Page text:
As a small developing nation, Kenya has consistently punched above its weight on the international sports arena, more so in athletics. This is reflected perfectly in the fact that 93% of Kenya’s 114 Olympic medals won between 1964 and 2021 are in track and field while the remaining seven came from boxing.
My closer examination of Kenya’s historical performances further reveals the country’s strengths to be in middle and distance events. These range from 800 metres around the track to the marathon. Of the 107 medals won in track and field, 101 (94.39%) were in middle and distance events – split between women (27.10%) and men (72.90%).
A number of factors are attributed to this consistent top-level performance. First is the early introduction of the sport in numerous settings going back to the colonial period. New talent was nurtured in regular school-based competitions running from local to national level.
Second is the mass recruitment of promising athletes into the uniformed forces. Here, sustained training under near-professional settings improved performances and stimulated competition for top places. Third, most athletes are born, raised and train at high altitude, which enhances their physiological efficiency.
Moreover, since the 1980s, the professionalisation of track and field and especially distance running opened doors for more talents to emerge and pursue earning a living from their running ability.
Kenya’s dominance however has historically been tested by Ethiopians. More recently, the challenge comes from the emergence of Uganda, cementing the place of East Africa as the powerhouse of distance running. Tokyo 2020 revealed the shape of the new challenge. It is the threat of talented fellow Kenyans as well as Somalis, Sudanese and Ethiopians who have switched allegiance in droves to better resourced countries outside Africa.
For example, Sifan Hassan, the Ethiopian-born runner who moved to the Netherlands as a refugee, won two gold medals in the Olympic 5,000m and 10,000m as well as bronze in the 1,500m race. Abdi Nageeye, a Somali, ran for the Netherlands and won silver in marathon. He also encouraged another Somali, Bashir Abdi, running for Belgium, to win a bronze at the expense of Lawrence Cherono of Kenya. Yet another Somali, Mohammed Ahmed, won silver for Canada in the 5000m men’s race. Paul Chelimo, one of five Kenyans in team USA, won a bronze in 5000m ahead of Nicholas Kimeli of Kenya.
In Tokyo, these migrants denied their former African compatriots medals in men’s marathon, men’s 5000m, women’s 5000m, 10 000m, 1500m and women’s 800m. This no doubt contributed to a decline in medals won by Kenya, and even Ethiopia. This trend is likely to continue as the second generation of immigrants, such as Athing Mu of the USA, is going to hurt Kenya’s chances for more medals.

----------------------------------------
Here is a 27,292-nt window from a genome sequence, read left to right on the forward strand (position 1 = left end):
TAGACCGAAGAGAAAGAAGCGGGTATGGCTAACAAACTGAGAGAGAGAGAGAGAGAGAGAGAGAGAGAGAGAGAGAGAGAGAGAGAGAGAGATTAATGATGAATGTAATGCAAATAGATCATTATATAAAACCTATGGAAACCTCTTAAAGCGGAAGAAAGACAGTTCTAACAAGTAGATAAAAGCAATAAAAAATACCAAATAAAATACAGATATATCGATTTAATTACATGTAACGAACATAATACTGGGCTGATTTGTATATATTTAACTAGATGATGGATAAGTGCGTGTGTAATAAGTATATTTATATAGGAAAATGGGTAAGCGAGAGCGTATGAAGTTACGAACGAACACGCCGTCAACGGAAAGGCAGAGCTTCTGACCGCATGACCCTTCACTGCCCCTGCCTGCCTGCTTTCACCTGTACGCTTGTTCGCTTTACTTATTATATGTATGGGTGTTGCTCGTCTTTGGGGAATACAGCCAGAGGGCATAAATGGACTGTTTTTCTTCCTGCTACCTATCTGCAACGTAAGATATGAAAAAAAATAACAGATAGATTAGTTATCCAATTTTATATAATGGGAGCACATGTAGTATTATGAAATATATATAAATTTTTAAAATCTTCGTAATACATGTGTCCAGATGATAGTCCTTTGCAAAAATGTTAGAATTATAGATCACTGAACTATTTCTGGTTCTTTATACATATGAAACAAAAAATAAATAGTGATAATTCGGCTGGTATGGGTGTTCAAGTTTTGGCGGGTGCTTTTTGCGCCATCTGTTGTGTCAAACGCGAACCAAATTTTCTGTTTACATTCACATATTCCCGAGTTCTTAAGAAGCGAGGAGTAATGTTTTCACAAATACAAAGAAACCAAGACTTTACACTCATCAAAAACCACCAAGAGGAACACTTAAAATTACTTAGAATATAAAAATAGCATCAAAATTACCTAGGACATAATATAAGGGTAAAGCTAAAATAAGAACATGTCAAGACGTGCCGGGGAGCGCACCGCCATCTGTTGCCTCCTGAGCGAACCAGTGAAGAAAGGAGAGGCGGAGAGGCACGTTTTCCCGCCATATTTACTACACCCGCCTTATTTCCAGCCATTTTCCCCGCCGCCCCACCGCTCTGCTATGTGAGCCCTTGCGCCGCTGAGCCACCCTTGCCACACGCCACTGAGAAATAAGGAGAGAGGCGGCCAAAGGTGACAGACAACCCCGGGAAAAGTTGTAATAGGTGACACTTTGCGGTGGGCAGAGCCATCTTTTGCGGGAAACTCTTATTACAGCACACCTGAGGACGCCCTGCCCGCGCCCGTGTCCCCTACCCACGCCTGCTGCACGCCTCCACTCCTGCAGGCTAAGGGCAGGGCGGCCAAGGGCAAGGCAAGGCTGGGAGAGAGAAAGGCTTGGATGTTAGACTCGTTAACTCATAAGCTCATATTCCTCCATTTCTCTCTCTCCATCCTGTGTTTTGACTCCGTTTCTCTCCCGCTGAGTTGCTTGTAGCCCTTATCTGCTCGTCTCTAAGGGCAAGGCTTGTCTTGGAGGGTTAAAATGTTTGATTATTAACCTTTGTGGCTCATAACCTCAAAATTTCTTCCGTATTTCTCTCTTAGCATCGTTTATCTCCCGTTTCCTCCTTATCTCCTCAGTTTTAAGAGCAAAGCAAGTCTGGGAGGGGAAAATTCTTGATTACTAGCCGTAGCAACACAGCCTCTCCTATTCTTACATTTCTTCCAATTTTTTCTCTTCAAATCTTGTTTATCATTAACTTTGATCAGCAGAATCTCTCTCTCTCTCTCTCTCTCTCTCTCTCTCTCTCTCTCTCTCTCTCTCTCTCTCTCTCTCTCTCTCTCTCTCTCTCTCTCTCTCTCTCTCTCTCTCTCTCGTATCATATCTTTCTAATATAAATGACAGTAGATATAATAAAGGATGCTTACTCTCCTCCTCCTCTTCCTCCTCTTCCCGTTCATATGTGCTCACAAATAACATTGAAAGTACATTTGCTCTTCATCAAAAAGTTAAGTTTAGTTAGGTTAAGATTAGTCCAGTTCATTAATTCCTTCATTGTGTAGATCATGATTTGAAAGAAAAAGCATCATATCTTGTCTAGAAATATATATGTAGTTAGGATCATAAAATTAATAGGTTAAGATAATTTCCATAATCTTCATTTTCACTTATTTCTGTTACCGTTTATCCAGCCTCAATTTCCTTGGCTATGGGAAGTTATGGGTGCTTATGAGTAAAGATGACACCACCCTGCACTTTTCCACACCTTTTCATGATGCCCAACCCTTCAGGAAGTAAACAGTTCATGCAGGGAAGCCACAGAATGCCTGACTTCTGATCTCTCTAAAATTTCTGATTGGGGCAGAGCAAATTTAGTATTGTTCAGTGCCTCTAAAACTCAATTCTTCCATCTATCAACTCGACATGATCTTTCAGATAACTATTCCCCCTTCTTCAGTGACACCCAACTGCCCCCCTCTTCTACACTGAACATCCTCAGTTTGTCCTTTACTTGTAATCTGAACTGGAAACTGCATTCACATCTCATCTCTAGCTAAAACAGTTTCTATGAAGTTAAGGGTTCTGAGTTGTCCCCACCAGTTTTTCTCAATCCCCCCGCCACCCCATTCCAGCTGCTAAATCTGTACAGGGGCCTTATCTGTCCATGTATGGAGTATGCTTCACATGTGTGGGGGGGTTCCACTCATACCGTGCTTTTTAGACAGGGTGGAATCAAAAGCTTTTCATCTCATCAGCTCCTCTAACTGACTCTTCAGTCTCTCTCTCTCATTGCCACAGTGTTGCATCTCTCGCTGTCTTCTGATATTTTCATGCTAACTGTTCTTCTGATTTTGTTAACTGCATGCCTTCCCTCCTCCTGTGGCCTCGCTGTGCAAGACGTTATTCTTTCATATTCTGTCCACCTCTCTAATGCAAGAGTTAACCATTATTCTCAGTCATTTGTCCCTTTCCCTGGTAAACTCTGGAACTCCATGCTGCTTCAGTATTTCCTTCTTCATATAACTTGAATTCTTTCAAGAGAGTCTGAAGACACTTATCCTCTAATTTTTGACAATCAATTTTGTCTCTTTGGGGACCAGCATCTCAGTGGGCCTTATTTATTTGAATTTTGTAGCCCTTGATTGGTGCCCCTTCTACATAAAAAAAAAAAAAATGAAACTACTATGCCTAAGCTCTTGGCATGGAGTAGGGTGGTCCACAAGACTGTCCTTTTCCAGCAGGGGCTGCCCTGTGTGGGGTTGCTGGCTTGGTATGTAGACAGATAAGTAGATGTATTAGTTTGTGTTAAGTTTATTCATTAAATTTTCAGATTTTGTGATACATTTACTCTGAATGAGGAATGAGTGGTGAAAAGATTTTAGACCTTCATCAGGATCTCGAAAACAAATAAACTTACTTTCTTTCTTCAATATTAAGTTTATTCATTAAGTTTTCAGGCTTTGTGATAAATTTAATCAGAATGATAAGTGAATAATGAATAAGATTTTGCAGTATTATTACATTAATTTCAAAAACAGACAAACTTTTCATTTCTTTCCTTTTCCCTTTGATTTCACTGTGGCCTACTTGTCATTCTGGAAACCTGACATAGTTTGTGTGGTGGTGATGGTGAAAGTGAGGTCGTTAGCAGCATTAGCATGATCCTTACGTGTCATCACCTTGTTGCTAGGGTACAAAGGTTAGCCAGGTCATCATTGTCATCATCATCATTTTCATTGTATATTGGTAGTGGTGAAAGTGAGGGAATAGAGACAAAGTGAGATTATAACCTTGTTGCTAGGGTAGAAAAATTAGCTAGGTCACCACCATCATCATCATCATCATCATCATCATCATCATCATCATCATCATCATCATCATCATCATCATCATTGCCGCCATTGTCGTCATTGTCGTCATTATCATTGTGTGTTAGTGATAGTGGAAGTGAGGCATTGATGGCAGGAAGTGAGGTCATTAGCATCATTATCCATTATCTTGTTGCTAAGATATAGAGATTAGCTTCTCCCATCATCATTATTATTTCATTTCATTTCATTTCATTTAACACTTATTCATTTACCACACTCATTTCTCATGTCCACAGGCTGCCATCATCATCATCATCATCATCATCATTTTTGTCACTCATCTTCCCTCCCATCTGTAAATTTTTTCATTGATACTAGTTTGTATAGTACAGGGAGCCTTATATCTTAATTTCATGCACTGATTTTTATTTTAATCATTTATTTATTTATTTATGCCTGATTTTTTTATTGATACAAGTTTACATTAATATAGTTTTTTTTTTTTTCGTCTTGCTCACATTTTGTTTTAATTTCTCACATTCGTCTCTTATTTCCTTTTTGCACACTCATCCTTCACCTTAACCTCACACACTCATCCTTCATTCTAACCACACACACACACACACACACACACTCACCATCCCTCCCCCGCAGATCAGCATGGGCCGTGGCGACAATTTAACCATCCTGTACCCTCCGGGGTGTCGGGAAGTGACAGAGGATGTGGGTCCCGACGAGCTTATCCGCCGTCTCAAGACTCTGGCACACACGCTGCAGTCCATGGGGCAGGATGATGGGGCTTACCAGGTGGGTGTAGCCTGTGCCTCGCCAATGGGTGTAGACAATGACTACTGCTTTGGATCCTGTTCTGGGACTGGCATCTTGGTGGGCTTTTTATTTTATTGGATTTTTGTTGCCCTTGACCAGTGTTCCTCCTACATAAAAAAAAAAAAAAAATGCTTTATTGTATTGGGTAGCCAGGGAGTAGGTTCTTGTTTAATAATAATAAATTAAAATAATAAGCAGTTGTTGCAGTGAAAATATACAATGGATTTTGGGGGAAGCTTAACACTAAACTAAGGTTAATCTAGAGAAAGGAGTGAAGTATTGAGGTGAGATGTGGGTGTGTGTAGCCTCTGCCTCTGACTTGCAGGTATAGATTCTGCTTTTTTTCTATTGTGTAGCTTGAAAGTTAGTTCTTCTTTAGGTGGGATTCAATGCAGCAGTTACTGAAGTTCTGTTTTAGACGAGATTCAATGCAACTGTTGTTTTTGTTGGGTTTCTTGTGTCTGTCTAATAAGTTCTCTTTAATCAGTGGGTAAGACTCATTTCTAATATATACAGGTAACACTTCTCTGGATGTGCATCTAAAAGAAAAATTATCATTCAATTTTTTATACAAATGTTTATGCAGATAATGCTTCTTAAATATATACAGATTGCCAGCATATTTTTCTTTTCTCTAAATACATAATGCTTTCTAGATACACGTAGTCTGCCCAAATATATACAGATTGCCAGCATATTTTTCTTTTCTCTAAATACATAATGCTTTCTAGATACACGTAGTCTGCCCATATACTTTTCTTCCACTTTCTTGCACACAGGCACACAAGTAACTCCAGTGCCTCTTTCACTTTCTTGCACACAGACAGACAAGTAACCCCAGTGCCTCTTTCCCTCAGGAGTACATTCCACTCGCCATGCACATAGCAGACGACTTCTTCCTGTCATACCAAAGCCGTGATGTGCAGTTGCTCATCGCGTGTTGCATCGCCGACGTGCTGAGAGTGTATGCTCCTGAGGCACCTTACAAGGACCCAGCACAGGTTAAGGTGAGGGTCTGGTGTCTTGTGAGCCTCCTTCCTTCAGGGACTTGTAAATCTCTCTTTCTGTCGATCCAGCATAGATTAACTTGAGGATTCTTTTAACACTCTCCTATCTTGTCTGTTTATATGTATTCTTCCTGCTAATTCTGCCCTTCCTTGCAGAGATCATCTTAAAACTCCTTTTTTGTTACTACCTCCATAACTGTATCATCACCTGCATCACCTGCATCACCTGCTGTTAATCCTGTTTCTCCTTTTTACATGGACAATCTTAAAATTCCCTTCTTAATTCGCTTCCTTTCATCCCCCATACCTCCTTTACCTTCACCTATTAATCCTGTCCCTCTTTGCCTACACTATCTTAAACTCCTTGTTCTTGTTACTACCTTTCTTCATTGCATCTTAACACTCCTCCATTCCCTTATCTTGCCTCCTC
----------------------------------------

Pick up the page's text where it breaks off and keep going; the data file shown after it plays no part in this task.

Tokyo 2020 takeaways
Tokyo, the venue of the 2020 Olympic Games, holds symbolic meaning for Kenya as the city where its long tradition of winning medals started. That was in 1964 when Wilson Kiprugut won a bronze in the 800m race. This time around, Kenya men won a gold and silver over that distance. The gold was the fourth in a row at the Olympics.
However, it was not all plain sailing. One of the most painful moments of the 2020 Olympics was the loss of the steeplechase title for men. Kenya won gold medals in 1968, 1972, 1984, 1988, 1992, 1996, 2004, 2008, 2012 and 2016. For a country that dominates distance running, missing out on medals at this signature distance event is worth evaluating by Athletics Kenya. The team selection and preparation has to be better and the tactics have to be right for the moment.
But as the Tokyo Olympics showed, Uganda is gradually adopting the Kenyan playbook in running as they scooped two gold medals, one silver and one bronze in women’s steeplechase, 5,000m men and 10,000m men. What benefited Uganda was the dramatic decline of Ethiopia too as the latter normally win medals in 5,000m and 10,000m men’s events that the former won in this time around.
The dual threat of migrant athletes from the East African region and the emergence of Uganda sends a powerful message that Kenya needs to look beyond its core strengths moving forward. The emergence of new sprint hero Victor Omanyala is a reminder that Kenya has its work cut out to invest more resources in short races.
However, the drop in medals, the emergence of Uganda’s middle and distance runners as well as the continued rivalry posed by East African migrant athletes should challenge the Kenyan sports leaders to push for more investment of resources in other areas where there is potential to win Olympic medals. This has to be a deliberate effort as the 33rd Olympiad in Paris, France is only three years away.